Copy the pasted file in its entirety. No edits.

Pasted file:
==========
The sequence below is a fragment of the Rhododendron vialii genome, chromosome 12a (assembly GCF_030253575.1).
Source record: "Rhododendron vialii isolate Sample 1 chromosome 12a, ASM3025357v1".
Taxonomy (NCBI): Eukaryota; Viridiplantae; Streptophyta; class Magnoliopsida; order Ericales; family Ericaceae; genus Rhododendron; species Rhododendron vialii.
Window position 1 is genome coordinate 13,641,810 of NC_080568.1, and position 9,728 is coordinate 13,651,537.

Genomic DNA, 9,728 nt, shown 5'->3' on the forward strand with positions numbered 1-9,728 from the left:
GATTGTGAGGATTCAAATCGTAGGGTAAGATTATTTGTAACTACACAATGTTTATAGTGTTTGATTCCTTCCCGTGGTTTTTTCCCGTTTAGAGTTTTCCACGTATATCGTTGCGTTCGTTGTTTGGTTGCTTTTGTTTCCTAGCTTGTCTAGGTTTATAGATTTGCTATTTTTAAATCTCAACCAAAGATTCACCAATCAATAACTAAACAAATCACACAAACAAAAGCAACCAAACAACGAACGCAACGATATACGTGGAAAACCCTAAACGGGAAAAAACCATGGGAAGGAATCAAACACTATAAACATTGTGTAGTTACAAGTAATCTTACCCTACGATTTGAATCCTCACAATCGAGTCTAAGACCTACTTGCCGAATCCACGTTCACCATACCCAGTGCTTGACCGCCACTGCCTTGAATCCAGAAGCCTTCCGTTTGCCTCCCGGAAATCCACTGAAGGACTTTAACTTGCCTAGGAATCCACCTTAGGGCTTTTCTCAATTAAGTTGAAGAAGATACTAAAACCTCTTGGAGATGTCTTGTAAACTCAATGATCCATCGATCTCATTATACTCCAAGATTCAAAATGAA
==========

The sequence below is a fragment of the Rhododendron vialii genome, chromosome 12a (assembly GCF_030253575.1).
Source record: "Rhododendron vialii isolate Sample 1 chromosome 12a, ASM3025357v1".
Taxonomy (NCBI): Eukaryota; Viridiplantae; Streptophyta; class Magnoliopsida; order Ericales; family Ericaceae; genus Rhododendron; species Rhododendron vialii.
Window position 1 is genome coordinate 13,641,810 of NC_080568.1, and position 9,728 is coordinate 13,651,537.

Genomic DNA, 9,728 nt, shown 5'->3' on the forward strand with positions numbered 1-9,728 from the left:
GATTGTGAGGATTCAAATCGTAGGGTAAGATTATTTGTAACTACACAATGTTTATAGTGTTTGATTCCTTCCCGTGGTTTTTTCCCGTTTAGAGTTTTCCACGTATATCGTTGCGTTCGTTGTTTGGTTGCTTTTGTTTCCTAGCTTGTCTAGGTTTATAGATTTGCTATTTTTAAATCTCAACCAAAGATTCACCAATCAATAACTAAACAAATCACACAAACAAAAGCAACCAAACAACGAACGCAACGATATACGTGGAAAACCCTAAACGGGAAAAAACCATGGGAAGGAATCAAACACTATAAACATTGTGTAGTTACAAGTAATCTTACCCTACGATTTGAATCCTCACAATCGAGTCTAAGACCTACTTGCCGAATCCACGTTCACCATACCCAGTGCTTGACCGCCACTGCCTTGAATCCAGAAGCCTTCCGTTTGCCTCCCGGAAATCCACTGAAGGACTTTAACTTGCCTAGGAATCCACCTTAGGGCTTTTCTCAATTAAGTTGAAGAAGATACTAAAACCTCTTGGAGATGTCTTGTAAACTCAATGATCCATCGATCTCATTATACTCCAAGATTCAAAATGAA